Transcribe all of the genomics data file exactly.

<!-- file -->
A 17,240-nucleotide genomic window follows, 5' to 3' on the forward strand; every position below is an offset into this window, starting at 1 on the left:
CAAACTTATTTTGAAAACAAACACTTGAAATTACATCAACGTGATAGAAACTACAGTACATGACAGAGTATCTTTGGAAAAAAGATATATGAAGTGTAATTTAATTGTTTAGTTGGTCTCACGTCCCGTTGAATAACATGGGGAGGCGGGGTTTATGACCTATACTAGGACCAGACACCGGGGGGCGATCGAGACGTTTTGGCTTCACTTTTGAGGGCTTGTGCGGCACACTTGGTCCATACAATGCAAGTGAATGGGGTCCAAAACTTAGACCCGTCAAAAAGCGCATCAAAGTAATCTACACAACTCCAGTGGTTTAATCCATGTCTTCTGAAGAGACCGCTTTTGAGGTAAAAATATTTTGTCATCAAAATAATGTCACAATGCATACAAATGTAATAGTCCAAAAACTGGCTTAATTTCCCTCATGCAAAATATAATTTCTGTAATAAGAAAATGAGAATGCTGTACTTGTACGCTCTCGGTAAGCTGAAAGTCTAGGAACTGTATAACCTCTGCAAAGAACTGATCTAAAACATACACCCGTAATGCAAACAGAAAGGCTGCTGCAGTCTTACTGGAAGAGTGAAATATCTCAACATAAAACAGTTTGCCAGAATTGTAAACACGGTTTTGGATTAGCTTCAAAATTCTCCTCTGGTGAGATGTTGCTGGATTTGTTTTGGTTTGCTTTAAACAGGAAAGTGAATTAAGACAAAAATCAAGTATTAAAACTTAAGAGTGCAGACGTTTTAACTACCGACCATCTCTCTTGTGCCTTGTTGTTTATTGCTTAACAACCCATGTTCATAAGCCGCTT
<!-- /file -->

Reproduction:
A 17,240-nucleotide genomic window follows, 5' to 3' on the forward strand; every position below is an offset into this window, starting at 1 on the left:
CAAACTTATTTTGAAAACAAACACTTGAAATTACATCAACGTGATAGAAACTACAGTACATGACAGAGTATCTTTGGAAAAAAGATATATGAAGTGTAATTTAATTGTTTAGTTGGTCTCACGTCCCGTTGAATAACATGGGGAGGCGGGGTTTATGACCTATACTAGGACCAGACACCGGGGGGCGATCGAGACGTTTTGGCTTCACTTTTGAGGGCTTGTGCGGCACACTTGGTCCATACAATGCAAGTGAATGGGGTCCAAAACTTAGACCCGTCAAAAAGCGCATCAAAGTAATCTACACAACTCCAGTGGTTTAATCCATGTCTTCTGAAGAGACCGCTTTTGAGGTAAAAATATTTTGTCATCAAAATAATGTCACAATGCATACAAATGTAATAGTCCAAAAACTGGCTTAATTTCCCTCATGCAAAATATAATTTCTGTAATAAGAAAATGAGAATGCTGTACTTGTACGCTCTCGGTAAGCTGAAAGTCTAGGAACTGTATAACCTCTGCAAAGAACTGATCTAAAACATACACCCGTAATGCAAACAGAAAGGCTGCTGCAGTCTTACTGGAAGAGTGAAATATCTCAACATAAAACAGTTTGCCAGAATTGTAAACACGGTTTTGGATTAGCTTCAAAATTCTCCTCTGGTGAGATGTTGCTGGATTTGTTTTGGTTTGCTTTAAACAGGAAAGTGAATTAAGACAAAAATCAAGTATTAAAACTTAAGAGTGCAGACGTTTTAACTACCGACCATCTCTCTTGTGCCTTGTTGTTTATTGCTTAACAACCCATGTTCATAAGCCGCTT